Reputation management Corporate reputation versus corporate branding: the realist debate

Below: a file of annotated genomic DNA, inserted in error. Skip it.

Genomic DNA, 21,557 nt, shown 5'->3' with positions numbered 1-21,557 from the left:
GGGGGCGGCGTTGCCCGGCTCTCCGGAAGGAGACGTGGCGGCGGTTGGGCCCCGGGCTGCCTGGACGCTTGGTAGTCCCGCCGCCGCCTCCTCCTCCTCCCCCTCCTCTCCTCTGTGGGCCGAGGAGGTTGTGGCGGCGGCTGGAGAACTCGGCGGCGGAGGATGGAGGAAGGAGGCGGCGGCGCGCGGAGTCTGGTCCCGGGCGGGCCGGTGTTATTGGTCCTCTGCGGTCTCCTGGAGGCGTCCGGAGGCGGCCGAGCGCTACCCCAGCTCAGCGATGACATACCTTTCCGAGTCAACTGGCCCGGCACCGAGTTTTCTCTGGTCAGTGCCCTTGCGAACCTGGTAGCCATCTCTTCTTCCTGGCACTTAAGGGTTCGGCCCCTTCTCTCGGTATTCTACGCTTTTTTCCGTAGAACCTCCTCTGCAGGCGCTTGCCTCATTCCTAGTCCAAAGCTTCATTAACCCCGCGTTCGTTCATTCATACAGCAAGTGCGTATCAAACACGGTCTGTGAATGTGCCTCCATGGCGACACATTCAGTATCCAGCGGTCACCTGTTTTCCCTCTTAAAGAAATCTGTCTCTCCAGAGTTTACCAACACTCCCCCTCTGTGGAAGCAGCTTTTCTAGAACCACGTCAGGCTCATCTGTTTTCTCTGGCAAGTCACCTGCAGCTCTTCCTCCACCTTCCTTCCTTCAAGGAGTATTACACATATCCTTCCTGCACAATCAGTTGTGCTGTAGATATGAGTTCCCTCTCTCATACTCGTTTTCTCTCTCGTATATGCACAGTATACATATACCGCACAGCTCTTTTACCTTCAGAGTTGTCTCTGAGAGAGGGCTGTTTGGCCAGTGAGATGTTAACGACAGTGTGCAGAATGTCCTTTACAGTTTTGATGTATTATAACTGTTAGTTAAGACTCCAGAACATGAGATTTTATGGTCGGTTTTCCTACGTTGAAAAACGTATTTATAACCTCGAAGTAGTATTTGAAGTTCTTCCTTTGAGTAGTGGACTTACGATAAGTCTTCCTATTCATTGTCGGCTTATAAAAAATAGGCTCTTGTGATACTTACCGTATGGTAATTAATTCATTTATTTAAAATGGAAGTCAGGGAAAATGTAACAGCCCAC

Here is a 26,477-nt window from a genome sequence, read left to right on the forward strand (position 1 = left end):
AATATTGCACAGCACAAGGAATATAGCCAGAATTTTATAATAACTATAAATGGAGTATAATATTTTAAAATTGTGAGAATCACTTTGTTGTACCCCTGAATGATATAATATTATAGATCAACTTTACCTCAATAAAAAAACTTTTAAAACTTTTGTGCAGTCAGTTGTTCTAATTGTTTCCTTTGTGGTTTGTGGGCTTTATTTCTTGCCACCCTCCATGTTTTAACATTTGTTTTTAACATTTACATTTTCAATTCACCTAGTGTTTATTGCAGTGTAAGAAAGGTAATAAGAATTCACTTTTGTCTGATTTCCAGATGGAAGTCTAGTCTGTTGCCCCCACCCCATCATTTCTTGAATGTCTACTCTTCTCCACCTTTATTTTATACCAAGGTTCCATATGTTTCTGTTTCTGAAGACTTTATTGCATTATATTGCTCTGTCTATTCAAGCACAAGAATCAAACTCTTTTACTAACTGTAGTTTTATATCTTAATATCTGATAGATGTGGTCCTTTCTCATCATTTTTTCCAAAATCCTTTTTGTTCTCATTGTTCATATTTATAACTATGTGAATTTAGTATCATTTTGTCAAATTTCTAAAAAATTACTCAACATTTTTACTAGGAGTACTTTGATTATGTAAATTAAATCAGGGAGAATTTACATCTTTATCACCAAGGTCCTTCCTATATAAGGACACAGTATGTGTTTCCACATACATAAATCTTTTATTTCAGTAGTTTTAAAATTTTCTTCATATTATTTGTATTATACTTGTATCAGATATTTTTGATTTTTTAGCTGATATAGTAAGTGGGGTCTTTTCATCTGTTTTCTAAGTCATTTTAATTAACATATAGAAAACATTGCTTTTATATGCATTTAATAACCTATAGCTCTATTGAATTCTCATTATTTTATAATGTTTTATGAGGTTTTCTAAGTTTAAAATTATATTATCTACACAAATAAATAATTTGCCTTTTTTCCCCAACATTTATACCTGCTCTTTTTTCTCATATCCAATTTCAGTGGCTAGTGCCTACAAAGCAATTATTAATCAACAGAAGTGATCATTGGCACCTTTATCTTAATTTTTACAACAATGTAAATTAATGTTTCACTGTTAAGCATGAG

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1 Reputation management Corporate reputation versus corporate branding: the realist debate The author is at the Cranfield School of Management, UK. Keywords Corporate identity, Corporate communications, Brand image, Corporate image Abstract Studies in the fields of marketing and corporate identity are at a crossroads. Changes in the structure of organisations and their operating environments have led to the emergence of the concept of corporate branding and possibly even the development of a new domain of management science. This paper traces the development of brand thinking from both a marketing (customer market) perspective and a multi-disciplinary (organisation) perspective. Argues that the current transitional period is, in fact, caused by a congruence of thinking in these two fields and that much of the current debate has stemmed from their alternative starting points; a ``top down'' organisational perspective versus a ``bottom up'' customer market perspective. Adopts a realist perspective to build a conceptual framework that combines elements of both approaches and describes the application of this framework and a new marketing model to an initial pilot study. Electronic access The current issue and full text archive of this journal is available at A recent empirical study by Fombrun and Rindova (1998) with leading US/UK companies found that those companies with a more positive reputation appeared to project their core mission and identity in a more systematic and consistent fashion than companies with lower reputational rankings. Further, these companies try to impart significantly more information, not only about their products, but also about a range of issues relating to their operations, identity and history. It is interesting to note how the concept of corporate image actually started from a customer market perspective. The development of greater insights into the nature of organisational branding through corporate personality and corporate identity in response to environmental changes clearly mirrors the development of brand marketing. A further parallel is found in the emergence of corporate branding as a key concept in the literature (Balmer and Soenen, 1997; King, 1991; Ind, 1997; Hatch et al., 1998). This congruence of academic thinking is highlighted in Figure 1. The major difference between these two perspectives is one of starting point. The marketing perspective is based upon the primacy of customer value and the view that the brand is a strategic resource that can be used as an architecture to guide the business processes that generate brand value (Macrae, 1999; Urde, 1999). The organisational perspective, in contrast, views branding as an organisational tool that must be managed to create alignment between the internal culture and external image of the organisation (Hatch and Schultz, 1997), arguing that this must begin with the organisation's vision. The crux of this debate is therefore the legitimacy of two different starting points: a ``bottom-up'' customer market focus versus a ``topdown'' organisation focus. The resolution of this issue will have a profound influence on the future agenda for brand management. The new agenda for brand management Volume 5. Number pp. 42±48 # MCB University Press. ISSN The preceding literature review points to a growing recognition of the corporate brand as a valuable asset. However, whilst there is some consensus on the perceived benefits of